The Netherlands comes into full bloom in the spring and there’s no better place to enjoy it than at Keukenhof. This world-famous flower garden where 7 million bulbs are planted over its 79 acres, is full of hyacinths, daffodils, orchids and the country’s signature flower, tulips. The garden is open from mid-March until early May and will welcome nearly 1 million visitors during that time. If you are one of the million, here are a few tips for visiting Keukenhof, and the surrounding tulip fields.
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Timing Is Everything
1 million visitors passing through the gates of Keukenhof during its 8 weeks of operation, and if you don’t time your visit accordingly, it will feel like all 1 million are there at the same time.
The bulbs are planted so that they are not all in bloom once but instead bloom at various intervals. What this means for you is that whenever you visit, there will be a variety of flowers to enjoy. However, for the largest variety of tulips in a multitude of colors, mid to late April is the best time to go.
The opening of the park is mid-March, and while that usually coincides with the start of spring, please know at that early date, it will likely still feel like winter, so bundle up. And in reality, I’ve been at Keukenhof in its final days in May and still needed a jacket.
Visitors may also want to take into consideration the time of day and day of the week when planning their trip to Keukenhof. Avoid weekends and holidays, if possible, and I would even add mid-mornings as that is a popular time for school trips. Very early or very late are the ideal times if you’re hoping to get pictures that have more flowers than people.
I have been countless times over the years, with visitors, on school trips with the Lovely Ladies, group outings, and alone, and from my experience, the optimal time to visit is mid to late April, during the week and late in the day. It was with this combination that I saw the most flowers overall, but an especially large variety and colors of tulips both in the park and along the bollenstreek, and when Keukenhof was the least crowded.
More Than Tulips
While the tulip garden is the main attraction for most, there are several other gardens at Keukenhof, including an English landscape garden, a Japanese garden, a natural garden, and seven inspirational gardens that change every year. Keukenhof also has fountains, open spaces, and boasts The Netherlands’ largest sculpture park and statuary can be found throughout the garden.
In addition to the gardens, Keukenhof has 3 pavilions where flower and plant shows are held: the Willem-Alexander Pavilion displays thousands of tulips and during the last 2 weeks of the season, hosts the world’s largest lily show. The Orange Nassau Pavilion houses colorful floral displays. In the Beatrix Pavilion, you will find a variety of orchids and anthuriums.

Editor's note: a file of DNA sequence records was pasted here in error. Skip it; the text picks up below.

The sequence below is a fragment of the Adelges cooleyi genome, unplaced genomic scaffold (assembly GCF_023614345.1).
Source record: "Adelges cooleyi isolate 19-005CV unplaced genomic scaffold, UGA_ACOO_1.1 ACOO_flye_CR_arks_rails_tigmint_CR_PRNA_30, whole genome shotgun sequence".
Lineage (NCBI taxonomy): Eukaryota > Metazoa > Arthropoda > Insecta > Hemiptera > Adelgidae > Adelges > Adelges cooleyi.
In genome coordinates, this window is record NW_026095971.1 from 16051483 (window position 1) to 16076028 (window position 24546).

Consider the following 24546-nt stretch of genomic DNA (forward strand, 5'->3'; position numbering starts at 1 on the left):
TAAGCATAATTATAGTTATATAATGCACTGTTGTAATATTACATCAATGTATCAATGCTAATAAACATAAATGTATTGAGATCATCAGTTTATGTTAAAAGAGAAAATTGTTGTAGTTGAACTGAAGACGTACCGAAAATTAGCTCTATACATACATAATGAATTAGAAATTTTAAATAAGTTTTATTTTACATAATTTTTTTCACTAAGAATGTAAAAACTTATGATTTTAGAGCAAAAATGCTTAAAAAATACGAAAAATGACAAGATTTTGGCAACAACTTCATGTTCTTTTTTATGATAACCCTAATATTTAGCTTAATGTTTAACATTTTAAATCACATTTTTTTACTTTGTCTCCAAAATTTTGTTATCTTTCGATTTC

Each year Keukenhof is dedicated to a theme, and the garden showcases a flower mosaic representative of that theme. In the past, the themes have been Dutch Design, The Golden Age, and the United Kingdom.
The garden’s Windmill Square is home to a windmill that dates from 1892. There is a daily lecture by a miller explaining how the windmill works and when there is enough wind the mill is run. While you’re at Windmill Square be sure to visit the wooden shoemaker and to have your picture taken standing inside the giant wooden shoes.
Bikes, Bollenstreek and Beyond
Keukenhof is located about 40 kilometers (24 miles) from Amsterdam in Lisse, one of the Netherlands’ most important bulb-growing districts, and visitors to the garden should take the opportunity to explore the beautiful bollenstreek (bulb region) as well. Bikes are available to rent just outside of Keukenhof, allowing you to tour the surrounding areas, which depending on when you visit, are blanketed with daffodils, hyacinths, and tulips. The bollenstreek also provides the most phenomenal, and enviable, photo opp!
The Museum De Zwarte Tulp (Black Tulip Museum) is in Lisse, for those who would like a deeper look into the history of the flower bulb culture, and if you still haven’t had your fill of flowers by this point, there’s the Bloemencorso (flower parade) with its beautiful flower floats in late April.
Keukenhof is open daily from March 21 – May 10, 2020.
For information on how to get there, visit the Keukenhof website.
For information on when the bollensteek is in bloom, walking and cycling maps, and other activities happening in the region, visit the bollenstreek website.
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Updated February 2020